COLORADO SPRINGS, Colo. - KRDO NewsChannel 13 is investigating the recent safety record of the Apache AH-64 helicopter, the aircraft in which two Fort Carson soldiers died during a California training mission last weekend.
From late 2014 to late 2016, there were four Apache crashes during training missions in which both members of the two-person crew were killed.
Two of the crashes were due to equipment failures or malfunctions, one was ruled pilot error and one was an accident that happened after the craft stuck power lines.
Since 1980, 65 soldiers have died in 39 Apache crashes; 18 of the crashes occurred during training missions while the others were caused by pilot error, during combat, due to weather conditions, equipment failures or malfunctions, or undetermined reasons.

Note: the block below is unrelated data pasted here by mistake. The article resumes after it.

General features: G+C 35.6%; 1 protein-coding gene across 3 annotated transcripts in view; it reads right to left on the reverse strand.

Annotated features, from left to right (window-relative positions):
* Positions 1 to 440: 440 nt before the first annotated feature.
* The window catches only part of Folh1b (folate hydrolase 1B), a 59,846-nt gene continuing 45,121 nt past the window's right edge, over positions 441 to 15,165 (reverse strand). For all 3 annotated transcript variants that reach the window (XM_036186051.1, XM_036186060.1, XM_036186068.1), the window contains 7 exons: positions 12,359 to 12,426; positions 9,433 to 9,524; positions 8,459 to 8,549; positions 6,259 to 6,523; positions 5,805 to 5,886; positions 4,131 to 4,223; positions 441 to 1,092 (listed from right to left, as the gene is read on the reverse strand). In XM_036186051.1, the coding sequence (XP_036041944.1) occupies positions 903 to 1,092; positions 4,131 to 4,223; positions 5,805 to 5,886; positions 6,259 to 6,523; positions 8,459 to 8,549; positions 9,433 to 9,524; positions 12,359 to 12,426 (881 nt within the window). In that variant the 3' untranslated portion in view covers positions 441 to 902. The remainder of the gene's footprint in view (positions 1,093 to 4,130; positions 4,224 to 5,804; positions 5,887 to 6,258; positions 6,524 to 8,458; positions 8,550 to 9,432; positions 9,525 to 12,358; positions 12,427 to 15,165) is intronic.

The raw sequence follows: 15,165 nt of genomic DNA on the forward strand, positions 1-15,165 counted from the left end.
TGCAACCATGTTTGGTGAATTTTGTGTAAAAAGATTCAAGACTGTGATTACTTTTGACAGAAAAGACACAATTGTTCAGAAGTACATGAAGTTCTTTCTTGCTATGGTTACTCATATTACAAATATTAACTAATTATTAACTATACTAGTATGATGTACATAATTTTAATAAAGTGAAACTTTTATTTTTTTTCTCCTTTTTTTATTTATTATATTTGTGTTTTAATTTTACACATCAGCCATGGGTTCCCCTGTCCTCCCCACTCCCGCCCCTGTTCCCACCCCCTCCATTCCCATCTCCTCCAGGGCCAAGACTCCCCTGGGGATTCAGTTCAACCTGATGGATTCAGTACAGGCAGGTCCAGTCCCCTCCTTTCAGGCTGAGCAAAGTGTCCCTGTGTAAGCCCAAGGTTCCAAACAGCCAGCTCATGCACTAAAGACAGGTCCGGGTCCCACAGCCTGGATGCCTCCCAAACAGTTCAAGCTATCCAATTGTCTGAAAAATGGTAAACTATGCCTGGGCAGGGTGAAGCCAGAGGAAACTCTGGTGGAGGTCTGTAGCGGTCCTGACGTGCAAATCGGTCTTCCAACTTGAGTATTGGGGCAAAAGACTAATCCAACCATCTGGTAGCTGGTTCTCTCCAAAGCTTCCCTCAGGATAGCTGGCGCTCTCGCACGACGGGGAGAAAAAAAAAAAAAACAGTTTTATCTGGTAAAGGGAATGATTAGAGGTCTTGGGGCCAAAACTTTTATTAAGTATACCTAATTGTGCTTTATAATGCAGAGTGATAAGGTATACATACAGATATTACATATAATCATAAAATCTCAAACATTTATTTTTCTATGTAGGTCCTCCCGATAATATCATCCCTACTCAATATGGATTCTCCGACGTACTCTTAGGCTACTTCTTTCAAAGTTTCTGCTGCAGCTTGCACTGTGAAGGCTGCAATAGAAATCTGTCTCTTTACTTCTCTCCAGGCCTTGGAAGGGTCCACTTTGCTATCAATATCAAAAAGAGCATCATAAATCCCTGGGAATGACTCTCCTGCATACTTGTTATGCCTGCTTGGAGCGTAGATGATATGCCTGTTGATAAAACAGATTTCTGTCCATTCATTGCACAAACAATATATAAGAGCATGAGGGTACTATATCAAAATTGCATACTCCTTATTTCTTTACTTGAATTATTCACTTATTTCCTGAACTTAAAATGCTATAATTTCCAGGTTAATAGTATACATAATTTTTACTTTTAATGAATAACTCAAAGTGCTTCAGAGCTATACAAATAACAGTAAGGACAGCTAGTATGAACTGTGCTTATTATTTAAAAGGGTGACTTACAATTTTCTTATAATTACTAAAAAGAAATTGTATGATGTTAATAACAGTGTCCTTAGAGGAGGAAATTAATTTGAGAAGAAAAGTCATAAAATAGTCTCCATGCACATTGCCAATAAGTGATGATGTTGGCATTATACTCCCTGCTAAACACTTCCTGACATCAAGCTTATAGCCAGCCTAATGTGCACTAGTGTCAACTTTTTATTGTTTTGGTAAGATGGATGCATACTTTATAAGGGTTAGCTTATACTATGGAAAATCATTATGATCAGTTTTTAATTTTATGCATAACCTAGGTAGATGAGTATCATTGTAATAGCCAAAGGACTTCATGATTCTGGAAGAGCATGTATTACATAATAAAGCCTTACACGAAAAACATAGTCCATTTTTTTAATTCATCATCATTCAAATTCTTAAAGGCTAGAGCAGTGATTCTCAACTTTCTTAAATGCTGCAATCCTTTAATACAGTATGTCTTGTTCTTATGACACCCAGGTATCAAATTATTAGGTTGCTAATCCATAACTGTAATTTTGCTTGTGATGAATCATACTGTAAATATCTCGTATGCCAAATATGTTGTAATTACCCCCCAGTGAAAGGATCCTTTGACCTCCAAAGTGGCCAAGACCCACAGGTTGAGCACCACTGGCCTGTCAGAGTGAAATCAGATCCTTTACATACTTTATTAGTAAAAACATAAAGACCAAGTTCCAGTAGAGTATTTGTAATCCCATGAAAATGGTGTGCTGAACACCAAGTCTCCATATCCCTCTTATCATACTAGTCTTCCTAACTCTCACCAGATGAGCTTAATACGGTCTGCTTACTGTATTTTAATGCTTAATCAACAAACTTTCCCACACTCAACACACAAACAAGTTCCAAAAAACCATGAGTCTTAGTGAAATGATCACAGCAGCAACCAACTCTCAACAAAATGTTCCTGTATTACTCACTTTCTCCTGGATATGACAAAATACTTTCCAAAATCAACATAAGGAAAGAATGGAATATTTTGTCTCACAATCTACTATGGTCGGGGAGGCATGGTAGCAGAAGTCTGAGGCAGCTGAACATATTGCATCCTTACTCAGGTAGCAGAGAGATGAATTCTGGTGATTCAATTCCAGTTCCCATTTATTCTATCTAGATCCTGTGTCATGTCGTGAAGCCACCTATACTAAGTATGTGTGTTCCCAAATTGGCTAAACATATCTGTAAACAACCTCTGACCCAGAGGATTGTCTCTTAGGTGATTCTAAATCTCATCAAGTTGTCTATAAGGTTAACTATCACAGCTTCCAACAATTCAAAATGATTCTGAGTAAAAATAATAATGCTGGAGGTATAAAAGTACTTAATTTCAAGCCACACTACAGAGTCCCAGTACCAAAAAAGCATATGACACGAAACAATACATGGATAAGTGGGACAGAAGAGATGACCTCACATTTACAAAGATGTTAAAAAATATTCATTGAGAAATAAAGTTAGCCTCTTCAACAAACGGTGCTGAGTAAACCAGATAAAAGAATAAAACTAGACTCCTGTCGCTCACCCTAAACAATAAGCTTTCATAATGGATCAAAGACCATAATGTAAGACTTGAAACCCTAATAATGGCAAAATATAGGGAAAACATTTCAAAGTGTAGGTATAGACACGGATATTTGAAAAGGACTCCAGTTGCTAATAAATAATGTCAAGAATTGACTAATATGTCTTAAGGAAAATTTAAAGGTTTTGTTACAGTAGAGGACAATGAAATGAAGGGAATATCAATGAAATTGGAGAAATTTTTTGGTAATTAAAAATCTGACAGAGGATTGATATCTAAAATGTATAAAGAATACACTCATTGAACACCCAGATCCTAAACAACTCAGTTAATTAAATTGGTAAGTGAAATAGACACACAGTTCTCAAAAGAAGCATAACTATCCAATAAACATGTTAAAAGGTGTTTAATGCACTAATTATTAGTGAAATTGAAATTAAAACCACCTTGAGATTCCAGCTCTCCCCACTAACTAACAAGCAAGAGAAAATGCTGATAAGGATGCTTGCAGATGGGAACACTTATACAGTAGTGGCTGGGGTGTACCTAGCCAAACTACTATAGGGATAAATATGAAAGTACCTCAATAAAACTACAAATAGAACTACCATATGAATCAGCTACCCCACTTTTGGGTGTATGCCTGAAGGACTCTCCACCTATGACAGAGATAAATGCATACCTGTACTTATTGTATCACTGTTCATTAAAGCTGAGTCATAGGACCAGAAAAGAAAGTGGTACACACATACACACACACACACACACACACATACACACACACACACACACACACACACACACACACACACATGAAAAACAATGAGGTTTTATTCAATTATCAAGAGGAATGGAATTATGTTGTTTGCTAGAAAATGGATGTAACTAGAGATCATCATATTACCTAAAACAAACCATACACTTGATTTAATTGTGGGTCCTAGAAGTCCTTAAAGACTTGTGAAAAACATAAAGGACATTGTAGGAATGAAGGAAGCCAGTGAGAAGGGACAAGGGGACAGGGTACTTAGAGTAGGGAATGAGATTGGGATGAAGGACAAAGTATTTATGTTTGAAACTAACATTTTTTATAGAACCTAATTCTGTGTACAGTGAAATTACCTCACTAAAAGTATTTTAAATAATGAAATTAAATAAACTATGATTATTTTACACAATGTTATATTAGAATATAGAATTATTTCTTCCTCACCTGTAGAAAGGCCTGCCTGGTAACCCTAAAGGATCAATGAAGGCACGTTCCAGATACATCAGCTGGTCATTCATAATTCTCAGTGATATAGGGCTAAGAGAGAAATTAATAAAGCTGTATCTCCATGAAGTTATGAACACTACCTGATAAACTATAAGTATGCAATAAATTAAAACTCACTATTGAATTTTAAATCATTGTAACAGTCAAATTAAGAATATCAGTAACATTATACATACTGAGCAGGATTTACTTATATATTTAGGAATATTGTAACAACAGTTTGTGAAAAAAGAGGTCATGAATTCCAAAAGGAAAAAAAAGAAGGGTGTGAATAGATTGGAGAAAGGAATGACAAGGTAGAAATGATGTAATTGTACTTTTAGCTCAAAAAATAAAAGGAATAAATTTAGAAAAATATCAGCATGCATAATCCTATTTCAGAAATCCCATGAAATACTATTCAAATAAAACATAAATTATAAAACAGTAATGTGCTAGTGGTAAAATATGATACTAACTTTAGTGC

However, CW4 Jared Jones of the Utah Army National Guard has 20 years of Apache flying experience, has never been in a crash and said the helicopter doesn't need to be replaced because it has been updated several times to keep up with technology.
"It's one of the most challenging military aircraft to operate," he said. "It flies in dangerous missions, at night, at high or low altitude and in rough terrain. So it requires training that's almost as dangerous. It's the only way to gain the necessary experience for deployments."
Jones followed in the footsteps of his father, retired CW5 Ken Jones, who was the nation's most experienced Apache pilot.
"He survived a crash once," the younger Jones said.
The Apache has been the Army's main advanced attack helicopter since 1986.
The Apache AH-64 is manufactured by Boeing and was first developed by Hughes to replace the AH-1 Cobra.
The prototype Apache was first flown in 1975, selected by the Army in 1976 and was approved for full production in 1982.
More than 2,000 Apaches are currently in service.
Each Apache has a two-person crew and is equipped with night vision technology, can fire cannons, missiles and rockets, and is able to destroy tanks and other armored vehicles.
The Apache has recently been deployed to Afghanistan and Iraq and also is being used or produced in seven other countries.